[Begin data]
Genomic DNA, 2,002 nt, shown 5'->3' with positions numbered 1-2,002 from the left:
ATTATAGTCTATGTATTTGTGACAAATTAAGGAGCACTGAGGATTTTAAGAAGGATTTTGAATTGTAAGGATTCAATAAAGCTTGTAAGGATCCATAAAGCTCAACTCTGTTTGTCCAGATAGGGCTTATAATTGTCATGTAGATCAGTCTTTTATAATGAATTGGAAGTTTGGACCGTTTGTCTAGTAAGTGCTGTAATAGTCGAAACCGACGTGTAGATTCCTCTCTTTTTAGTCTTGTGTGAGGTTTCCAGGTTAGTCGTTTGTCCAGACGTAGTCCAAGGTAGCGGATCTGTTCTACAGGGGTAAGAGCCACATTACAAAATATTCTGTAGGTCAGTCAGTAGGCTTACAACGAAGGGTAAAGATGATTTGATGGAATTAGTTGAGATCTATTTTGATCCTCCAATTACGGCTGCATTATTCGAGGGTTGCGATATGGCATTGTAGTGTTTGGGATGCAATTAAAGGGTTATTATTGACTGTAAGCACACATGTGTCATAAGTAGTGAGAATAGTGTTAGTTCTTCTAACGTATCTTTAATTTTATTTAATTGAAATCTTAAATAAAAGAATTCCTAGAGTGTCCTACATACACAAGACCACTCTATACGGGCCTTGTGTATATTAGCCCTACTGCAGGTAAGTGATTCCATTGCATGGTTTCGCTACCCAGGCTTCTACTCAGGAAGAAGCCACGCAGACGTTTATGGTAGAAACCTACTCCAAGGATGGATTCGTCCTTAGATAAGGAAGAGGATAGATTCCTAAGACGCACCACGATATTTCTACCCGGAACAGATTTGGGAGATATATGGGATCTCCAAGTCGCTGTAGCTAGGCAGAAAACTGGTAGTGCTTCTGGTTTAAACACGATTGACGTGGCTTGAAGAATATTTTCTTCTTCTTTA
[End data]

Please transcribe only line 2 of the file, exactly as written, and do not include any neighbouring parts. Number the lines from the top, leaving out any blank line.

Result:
ATTATAGTCTATGTATTTGTGACAAATTAAGGAGCACTGAGGATTTTAAGAAGGATTTTGAATTGTAAGGATTCAATAAAGCTTGTAAGGATCCATAAAGCTCAACTCTGTTTGTCCAGATAGGGCTTATAATTGTCATGTAGATCAGTCTTTTATAATGAATTGGAAGTTTGGACCGTTTGTCTAGTAAGTGCTGTAATAGTCGAAACCGACGTGTAGATTCCTCTCTTTTTAGTCTTGTGTGAGGTTTCCAGGTTAGTCGTTTGTCCAGACGTAGTCCAAGGTAGCGGATCTGTTCTACAGGGGTAAGAGCCACATTACAAAATATTCTGTAGGTCAGTCAGTAGGCTTACAACGAAGGGTAAAGATGATTTGATGGAATTAGTTGAGATCTATTTTGATCCTCCAATTACGGCTGCATTATTCGAGGGTTGCGATATGGCATTGTAGTGTTTGGGATGCAATTAAAGGGTTATTATTGACTGTAAGCACACATGTGTCATAAGTAGTGAGAATAGTGTTAGTTCTTCTAACGTATCTTTAATTTTATTTAATTGAAATCTTAAATAAAAGAATTCCTAGAGTGTCCTACATACACAAGACCACTCTATACGGGCCTTGTGTATATTAGCCCTACTGCAGGTAAGTGATTCCATTGCATGGTTTCGCTACCCAGGCTTCTACTCAGGAAGAAGCCACGCAGACGTTTATGGTAGAAACCTACTCCAAGGATGGATTCGTCCTTAGATAAGGAAGAGGATAGATTCCTAAGACGCACCACGATATTTCTACCCGGAACAGATTTGGGAGATATATGGGATCTCCAAGTCGCTGTAGCTAGGCAGAAAACTGGTAGTGCTTCTGGTTTAAACACGATTGACGTGGCTTGAAGAATATTTTCTTCTTCTTTA